Making a living in the fishing industry

Brainerd, Mn. is a small city, a little bit bigger than Fort Frances and Kenora, but it is one of the epicenters for the fishing community in North America.
Back in the 1970s, Al and Ron Lindner, two brothers from Chicago, moved to Brainerd because of its proximity to countless bodies of water with great fishing for various species of fish. The Lindners subsequently started the In-Fisherman empire that included a TV show, magazine, radio show, and professional walleye tournament circuit, among several other activities.
They were some of the first people to make a living in the fishing industry. Before In-Fisherman was built, they were fishing guides and fishing tackle inventors. Their most famous fishing tackle innovation was the Lindy rig, which still is used by walleye anglers today.
They were successful because of their innovative minds.
Earlier this year, Al Lindner’s son, Troy, told me about a fishing careers workshop they were planning in Brainerd. They were inviting people from all aspects of the fishing industry to come and tell their story–guides, individuals from the tourism, retail, and manufacturing sectors, outdoor writers, and even social media experts.
He invited me to come and speak about how I make my living as a competitive tournament angler.
In all there were 12 speakers at the workshop that took place this past weekend, each with vast experience in their field. More than 100 people attended and were treated to an incredible amount of valuable information about how to pursue a career in the fishing industry.
The resounding themes were passion, hard work, and commitment.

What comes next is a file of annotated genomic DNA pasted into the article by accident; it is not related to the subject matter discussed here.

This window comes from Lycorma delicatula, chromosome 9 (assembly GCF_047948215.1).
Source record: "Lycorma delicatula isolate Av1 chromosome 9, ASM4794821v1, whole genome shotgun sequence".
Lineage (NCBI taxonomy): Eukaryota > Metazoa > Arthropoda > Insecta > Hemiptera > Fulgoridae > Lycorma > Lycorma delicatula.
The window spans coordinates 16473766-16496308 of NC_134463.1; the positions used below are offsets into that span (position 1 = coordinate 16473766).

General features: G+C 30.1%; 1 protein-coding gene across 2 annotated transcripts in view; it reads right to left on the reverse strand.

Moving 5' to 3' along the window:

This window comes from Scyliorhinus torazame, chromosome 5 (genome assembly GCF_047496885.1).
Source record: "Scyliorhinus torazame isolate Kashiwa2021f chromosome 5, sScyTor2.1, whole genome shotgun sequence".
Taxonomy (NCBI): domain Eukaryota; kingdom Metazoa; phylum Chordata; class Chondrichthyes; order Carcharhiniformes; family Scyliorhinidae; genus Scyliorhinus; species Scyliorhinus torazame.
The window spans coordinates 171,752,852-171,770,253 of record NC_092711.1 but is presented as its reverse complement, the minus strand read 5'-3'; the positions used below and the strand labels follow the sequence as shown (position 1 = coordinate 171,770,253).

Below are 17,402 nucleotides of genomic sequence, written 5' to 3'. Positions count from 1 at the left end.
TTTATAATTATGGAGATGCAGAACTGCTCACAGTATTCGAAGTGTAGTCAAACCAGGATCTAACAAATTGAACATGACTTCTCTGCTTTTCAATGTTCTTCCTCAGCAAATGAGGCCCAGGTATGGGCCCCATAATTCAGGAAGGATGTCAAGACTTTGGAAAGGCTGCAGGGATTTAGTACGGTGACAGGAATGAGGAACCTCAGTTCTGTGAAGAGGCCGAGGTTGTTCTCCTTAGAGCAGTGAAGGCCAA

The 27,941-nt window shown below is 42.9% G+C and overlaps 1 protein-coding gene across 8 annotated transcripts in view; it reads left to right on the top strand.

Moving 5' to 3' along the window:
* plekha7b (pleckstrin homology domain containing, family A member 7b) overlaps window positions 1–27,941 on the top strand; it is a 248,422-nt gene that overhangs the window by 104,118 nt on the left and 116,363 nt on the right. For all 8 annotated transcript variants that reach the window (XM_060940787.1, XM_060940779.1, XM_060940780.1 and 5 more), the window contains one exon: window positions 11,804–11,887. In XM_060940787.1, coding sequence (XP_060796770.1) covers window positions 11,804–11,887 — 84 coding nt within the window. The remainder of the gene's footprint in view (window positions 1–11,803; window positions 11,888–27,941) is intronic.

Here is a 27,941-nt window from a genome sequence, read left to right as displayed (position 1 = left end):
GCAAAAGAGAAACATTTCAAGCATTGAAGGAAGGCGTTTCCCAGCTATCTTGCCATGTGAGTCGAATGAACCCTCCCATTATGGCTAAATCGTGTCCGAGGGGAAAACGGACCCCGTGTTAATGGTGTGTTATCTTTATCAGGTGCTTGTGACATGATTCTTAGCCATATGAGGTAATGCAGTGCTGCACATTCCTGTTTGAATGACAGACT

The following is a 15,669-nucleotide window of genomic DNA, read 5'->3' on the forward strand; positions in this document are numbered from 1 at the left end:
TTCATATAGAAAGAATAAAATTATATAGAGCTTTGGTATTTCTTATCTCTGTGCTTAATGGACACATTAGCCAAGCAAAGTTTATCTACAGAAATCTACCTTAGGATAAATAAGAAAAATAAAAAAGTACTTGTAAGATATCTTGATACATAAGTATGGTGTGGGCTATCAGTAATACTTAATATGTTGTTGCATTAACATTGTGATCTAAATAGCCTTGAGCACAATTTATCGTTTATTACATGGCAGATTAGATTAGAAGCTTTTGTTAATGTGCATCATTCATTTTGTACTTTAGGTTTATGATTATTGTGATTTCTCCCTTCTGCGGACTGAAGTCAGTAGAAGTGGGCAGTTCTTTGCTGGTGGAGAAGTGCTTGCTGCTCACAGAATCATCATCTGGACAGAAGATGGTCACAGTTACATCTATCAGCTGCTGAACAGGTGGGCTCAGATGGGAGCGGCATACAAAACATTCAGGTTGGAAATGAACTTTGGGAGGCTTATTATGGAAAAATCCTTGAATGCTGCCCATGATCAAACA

Many of the speakers’ stories were about hard times they went through to get where they are today, much like most successful people in any business. For the attendees, there were some good ideas shared on how to find or create a job in a field they are interested in.
For me, competitive tournament fishing is my passion and it has served me well in recent years. But it is a form of gambling and there is much that is out of my control. Tough days on the water, loss of sponsorship, and equipment failures potentially can derail my success.
I stay busy throughout the rest of the year when I’m not tournament fishing with some guiding, writing, and promotional activities to pay the bills in the off-season and to keep some cash flow going in case the tournament fishing doesn’t work out.
Fortunately, we live in an area where there is great opportunity to make a living within the fishing industry. The excellent fishing and scenery we have here in Northwestern Ontario means there are endless opportunities for those interested in the tourism, especially as a guide for those who know their way around our lakes and rivers.
People from all over the world will continue to visit us here as long as we have the fishing opportunities we do.
I started my guiding career when I was 14 years old out at Ash Rapids Camp on Lake of the Woods and have worked many days taking people fishing across the Sunset Country region. In the fall, I have guided deer hunters; in the winter, ice anglers.
Some of my friends are very successful guides, sharing their knowledge of Lake of the Woods with people from all over the world.
Owning a resort is a dream for many but with hard work, it can be a successful venture, as well. These pursuits may not be the best way to become a millionaire but you could be happy going to work every day. What is that worth?
Beyond the tourism business, there are jobs in repairing boats and motors, which always will be around thanks to all of the rocks in our waters. There are careers with natural resources as a technician, biologist, or conservation officer.
You also can make your own lures or fishing tackle, build websites, or create content for others to use on social media.
Bottom line, the opportunities are out there for people who want to work.